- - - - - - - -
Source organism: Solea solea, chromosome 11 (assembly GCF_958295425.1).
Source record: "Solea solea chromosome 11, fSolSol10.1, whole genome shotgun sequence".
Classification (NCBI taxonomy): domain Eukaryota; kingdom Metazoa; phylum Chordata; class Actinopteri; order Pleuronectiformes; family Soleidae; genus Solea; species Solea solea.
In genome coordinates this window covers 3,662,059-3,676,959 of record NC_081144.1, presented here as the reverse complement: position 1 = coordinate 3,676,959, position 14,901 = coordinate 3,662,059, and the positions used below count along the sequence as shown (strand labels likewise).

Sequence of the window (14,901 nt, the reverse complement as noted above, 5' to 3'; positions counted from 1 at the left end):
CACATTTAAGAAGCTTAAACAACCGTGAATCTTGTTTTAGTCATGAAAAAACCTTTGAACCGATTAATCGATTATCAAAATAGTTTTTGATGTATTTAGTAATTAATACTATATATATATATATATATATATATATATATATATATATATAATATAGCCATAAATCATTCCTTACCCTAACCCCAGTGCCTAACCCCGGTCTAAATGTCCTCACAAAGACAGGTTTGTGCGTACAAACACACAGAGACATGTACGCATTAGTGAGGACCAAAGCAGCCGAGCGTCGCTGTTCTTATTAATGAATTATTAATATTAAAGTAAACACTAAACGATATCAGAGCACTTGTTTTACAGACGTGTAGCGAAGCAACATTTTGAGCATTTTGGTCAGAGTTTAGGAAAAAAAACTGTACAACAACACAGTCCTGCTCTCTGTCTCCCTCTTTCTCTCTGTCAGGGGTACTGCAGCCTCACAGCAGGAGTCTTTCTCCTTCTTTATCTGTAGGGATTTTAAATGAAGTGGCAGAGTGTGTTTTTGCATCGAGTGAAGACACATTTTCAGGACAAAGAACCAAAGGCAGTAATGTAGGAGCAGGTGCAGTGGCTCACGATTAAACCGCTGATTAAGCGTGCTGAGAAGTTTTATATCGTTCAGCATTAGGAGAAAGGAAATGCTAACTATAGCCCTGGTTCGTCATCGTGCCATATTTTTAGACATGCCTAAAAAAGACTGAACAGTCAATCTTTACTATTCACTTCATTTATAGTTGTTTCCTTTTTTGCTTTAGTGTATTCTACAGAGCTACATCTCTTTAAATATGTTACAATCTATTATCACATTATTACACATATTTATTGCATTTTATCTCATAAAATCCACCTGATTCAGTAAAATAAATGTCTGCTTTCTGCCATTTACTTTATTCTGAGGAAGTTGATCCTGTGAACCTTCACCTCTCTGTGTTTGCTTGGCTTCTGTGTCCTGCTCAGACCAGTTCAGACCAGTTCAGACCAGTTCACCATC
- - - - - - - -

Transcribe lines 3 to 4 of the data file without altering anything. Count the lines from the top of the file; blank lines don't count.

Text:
Classification (NCBI taxonomy): domain Eukaryota; kingdom Metazoa; phylum Chordata; class Actinopteri; order Pleuronectiformes; family Soleidae; genus Solea; species Solea solea.
In genome coordinates this window covers 3,662,059-3,676,959 of record NC_081144.1, presented here as the reverse complement: position 1 = coordinate 3,676,959, position 14,901 = coordinate 3,662,059, and the positions used below count along the sequence as shown (strand labels likewise).